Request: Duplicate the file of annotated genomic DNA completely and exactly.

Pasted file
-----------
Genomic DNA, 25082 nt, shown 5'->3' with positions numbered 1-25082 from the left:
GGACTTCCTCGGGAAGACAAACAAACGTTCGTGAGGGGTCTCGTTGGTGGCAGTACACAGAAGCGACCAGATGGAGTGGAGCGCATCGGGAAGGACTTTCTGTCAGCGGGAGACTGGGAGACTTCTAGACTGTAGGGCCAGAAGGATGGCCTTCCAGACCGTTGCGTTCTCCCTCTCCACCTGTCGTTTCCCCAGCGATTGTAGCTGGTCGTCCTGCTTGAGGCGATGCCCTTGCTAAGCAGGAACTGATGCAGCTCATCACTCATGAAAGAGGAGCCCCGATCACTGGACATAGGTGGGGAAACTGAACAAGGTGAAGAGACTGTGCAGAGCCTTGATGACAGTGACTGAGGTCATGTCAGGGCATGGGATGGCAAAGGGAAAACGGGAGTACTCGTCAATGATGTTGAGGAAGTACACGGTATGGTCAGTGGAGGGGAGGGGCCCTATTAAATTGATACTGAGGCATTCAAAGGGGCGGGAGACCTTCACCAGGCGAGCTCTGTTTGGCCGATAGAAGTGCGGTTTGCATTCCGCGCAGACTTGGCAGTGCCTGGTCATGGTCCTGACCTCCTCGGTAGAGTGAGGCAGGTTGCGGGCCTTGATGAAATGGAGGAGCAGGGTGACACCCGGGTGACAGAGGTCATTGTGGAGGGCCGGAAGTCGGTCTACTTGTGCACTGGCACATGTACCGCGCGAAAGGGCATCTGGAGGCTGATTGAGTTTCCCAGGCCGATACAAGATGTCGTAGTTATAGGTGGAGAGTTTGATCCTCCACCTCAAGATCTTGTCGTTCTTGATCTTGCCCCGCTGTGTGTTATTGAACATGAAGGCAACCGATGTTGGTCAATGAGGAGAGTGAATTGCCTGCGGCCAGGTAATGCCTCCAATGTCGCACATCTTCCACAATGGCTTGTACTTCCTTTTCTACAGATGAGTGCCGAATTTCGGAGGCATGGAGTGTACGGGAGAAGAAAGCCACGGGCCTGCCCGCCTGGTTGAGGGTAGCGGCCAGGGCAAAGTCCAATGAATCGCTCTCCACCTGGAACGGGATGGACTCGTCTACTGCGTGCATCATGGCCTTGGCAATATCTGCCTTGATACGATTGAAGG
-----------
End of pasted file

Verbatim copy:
Genomic DNA, 25082 nt, shown 5'->3' with positions numbered 1-25082 from the left:
GGACTTCCTCGGGAAGACAAACAAACGTTCGTGAGGGGTCTCGTTGGTGGCAGTACACAGAAGCGACCAGATGGAGTGGAGCGCATCGGGAAGGACTTTCTGTCAGCGGGAGACTGGGAGACTTCTAGACTGTAGGGCCAGAAGGATGGCCTTCCAGACCGTTGCGTTCTCCCTCTCCACCTGTCGTTTCCCCAGCGATTGTAGCTGGTCGTCCTGCTTGAGGCGATGCCCTTGCTAAGCAGGAACTGATGCAGCTCATCACTCATGAAAGAGGAGCCCCGATCACTGGACATAGGTGGGGAAACTGAACAAGGTGAAGAGACTGTGCAGAGCCTTGATGACAGTGACTGAGGTCATGTCAGGGCATGGGATGGCAAAGGGAAAACGGGAGTACTCGTCAATGATGTTGAGGAAGTACACGGTATGGTCAGTGGAGGGGAGGGGCCCTATTAAATTGATACTGAGGCATTCAAAGGGGCGGGAGACCTTCACCAGGCGAGCTCTGTTTGGCCGATAGAAGTGCGGTTTGCATTCCGCGCAGACTTGGCAGTGCCTGGTCATGGTCCTGACCTCCTCGGTAGAGTGAGGCAGGTTGCGGGCCTTGATGAAATGGAGGAGCAGGGTGACACCCGGGTGACAGAGGTCATTGTGGAGGGCCGGAAGTCGGTCTACTTGTGCACTGGCACATGTACCGCGCGAAAGGGCATCTGGAGGCTGATTGAGTTTCCCAGGCCGATACAAGATGTCGTAGTTATAGGTGGAGAGTTTGATCCTCCACCTCAAGATCTTGTCGTTCTTGATCTTGCCCCGCTGTGTGTTATTGAACATGAAGGCAACCGATGTTGGTCAATGAGGAGAGTGAATTGCCTGCGGCCAGGTAATGCCTCCAATGTCGCACATCTTCCACAATGGCTTGTACTTCCTTTTCTACAGATGAGTGCCGAATTTCGGAGGCATGGAGTGTACGGGAGAAGAAAGCCACGGGCCTGCCCGCCTGGTTGAGGGTAGCGGCCAGGGCAAAGTCCAATGAATCGCTCTCCACCTGGAACGGGATGGACTCGTCTACTGCGTGCATCATGGCCTTGGCAATATCTGCCTTGATACGATTGAAGG